Oct 26, 2007 (CIDRAP News) The US Department of the Treasury this week announced the results of a recent exercise to test the resiliency of the nation's financial services sector in an influenza pandemic, revealing that few firms were well prepared and most needed to improve their all-hazards plans.
In May 2006 the White House directed the Treasury Department to work with banking and financial services companies to boost their pandemic preparedness, according to an Oct 24 department press release.
The exercise was conducted Sep 24 through Oct 12 and consisted of an online program of weekly scenarios and preparedness questions. The exercise was organized by two Treasury divisions: the Financial Banking Information Infrastructure Committee (FBIIC) and the Financial Services Sector Coordinating Council (FSSCC).
The simulation began with the World Health Organization announcing that human-to-human cases of H5N1 avian influenza had been reported in five major US cities, probably because of infected travelers arriving from Lagos, Nigeria.
As the pandemic progressed, the exercise described emerging impacts on supply chains, worker absentee rates, healthcare systems, schools, transportation, financial market indicators, and market reactions.
As the simulated outbreak spread across the country, companies were asked a series of preparedness questions on topics such as predicted absenteeism, the status of human resources plans for a pandemic, and plans for educating employees.
Questions specifically relating to financial operations, for example, included detailed questions about predicted automatic teller machine (ATM) availability and how the companies would respond if daily security trading hours were shortened.
As the exercise progressed, the companies responded to fluctuating market indicators and varying absenteeism rates. At the peak of the pandemic, the exercise simulated a 49% absenteeism rate. The last phase of the exercise centered on the nation's recovery from a pandemic, with preparation for a possible next wave of illnesses.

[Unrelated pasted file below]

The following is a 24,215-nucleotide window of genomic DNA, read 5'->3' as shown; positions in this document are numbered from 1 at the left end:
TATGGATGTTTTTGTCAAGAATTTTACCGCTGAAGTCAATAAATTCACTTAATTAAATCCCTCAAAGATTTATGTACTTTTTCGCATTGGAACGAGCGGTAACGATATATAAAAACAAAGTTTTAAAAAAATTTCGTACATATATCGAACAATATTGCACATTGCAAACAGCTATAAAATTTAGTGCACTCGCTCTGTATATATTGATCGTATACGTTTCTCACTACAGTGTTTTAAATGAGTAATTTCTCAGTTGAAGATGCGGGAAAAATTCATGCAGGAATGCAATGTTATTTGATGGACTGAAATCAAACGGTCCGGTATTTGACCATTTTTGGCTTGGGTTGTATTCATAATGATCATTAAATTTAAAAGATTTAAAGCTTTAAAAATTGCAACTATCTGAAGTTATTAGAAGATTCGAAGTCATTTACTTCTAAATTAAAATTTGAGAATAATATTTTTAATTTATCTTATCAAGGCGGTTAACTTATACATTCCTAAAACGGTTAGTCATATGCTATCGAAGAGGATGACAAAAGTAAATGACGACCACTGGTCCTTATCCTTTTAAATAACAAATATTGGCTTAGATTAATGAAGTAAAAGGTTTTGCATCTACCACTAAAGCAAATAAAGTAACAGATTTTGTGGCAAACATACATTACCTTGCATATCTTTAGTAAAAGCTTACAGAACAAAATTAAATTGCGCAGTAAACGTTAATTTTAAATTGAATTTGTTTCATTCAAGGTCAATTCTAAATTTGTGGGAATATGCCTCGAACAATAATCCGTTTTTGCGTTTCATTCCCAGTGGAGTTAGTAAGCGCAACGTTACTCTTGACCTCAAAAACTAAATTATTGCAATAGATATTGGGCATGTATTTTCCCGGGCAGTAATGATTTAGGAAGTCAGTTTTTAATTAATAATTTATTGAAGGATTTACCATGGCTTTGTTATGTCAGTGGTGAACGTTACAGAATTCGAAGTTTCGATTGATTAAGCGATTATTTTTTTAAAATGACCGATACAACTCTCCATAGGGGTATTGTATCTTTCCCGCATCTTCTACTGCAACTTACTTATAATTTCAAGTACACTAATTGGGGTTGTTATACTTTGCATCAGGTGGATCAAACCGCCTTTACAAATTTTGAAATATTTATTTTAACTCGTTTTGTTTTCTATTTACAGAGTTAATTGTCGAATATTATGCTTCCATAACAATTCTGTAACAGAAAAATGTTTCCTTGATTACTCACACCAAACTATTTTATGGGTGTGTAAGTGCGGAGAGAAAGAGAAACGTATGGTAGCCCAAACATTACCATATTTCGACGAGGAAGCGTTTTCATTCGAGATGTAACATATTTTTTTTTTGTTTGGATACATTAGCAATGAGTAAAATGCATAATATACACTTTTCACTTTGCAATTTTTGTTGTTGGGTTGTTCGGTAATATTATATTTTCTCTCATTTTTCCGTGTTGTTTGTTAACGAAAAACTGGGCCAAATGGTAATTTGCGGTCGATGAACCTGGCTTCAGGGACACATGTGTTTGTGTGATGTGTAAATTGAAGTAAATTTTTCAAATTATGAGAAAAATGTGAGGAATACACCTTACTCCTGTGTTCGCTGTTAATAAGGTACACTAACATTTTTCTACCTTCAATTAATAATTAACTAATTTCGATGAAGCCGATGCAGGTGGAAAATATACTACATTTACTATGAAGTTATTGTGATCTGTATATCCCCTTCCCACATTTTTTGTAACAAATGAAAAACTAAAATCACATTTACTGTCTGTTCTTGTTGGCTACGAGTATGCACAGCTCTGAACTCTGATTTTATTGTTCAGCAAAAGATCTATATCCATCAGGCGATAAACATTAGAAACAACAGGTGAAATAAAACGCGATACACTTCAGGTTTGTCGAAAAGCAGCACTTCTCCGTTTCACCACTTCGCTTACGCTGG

The Treasury Department said 2,775 organizations registered for the exercise; 65% were banks and credit unions, 23% security firms, 11% insurance companies, and 4% other groups (utilities, industry associations, and regulators).
"The strong public-private coordination on this exercise allowed us to reach more institutions than we ever expected," said Valerie Abend, the department's assistant secretary for critical infrastructure protection, in a press release. "And by allowing almost all participants to find critical gaps in their planning, this exercise was an unquestionable success in helping the industry prepare for such a crisis."
Of the participating organizations, 64% reported they had a business continuity plan for use in a pandemic, but only 42% said they had human resources policies in place to respond to employees' needs during a pandemic.
At the end of the exercise, the groups were asked how effective their business continuity plans were. Nearly 12% said their plans were very effective, 56% reported they were moderately effective, 28% rated them as minimally effective, and 4% said the plans were "not at all" effective.
Most (91%) said they would refine their business continuity plans on the basis of what they learned from the exercise.
Among other findings, Treasury Department officials learned that:
- School closings as a community mitigation tactic during a pandemic would significantly or moderately affect about 72% of participating financial institutions.
- Establishing a telecommuting system and dividing and dispersing work units were the two most common steps companies said they would take to maintain business operations during a pandemic.
- Nearly 99% of respondents thought the exercise was useful for assessing pandemic preparedness.
As the planners analyze more of the exercise data in the coming months, they will release more detailed information on the pandemic's impact and the industry's response, officials said.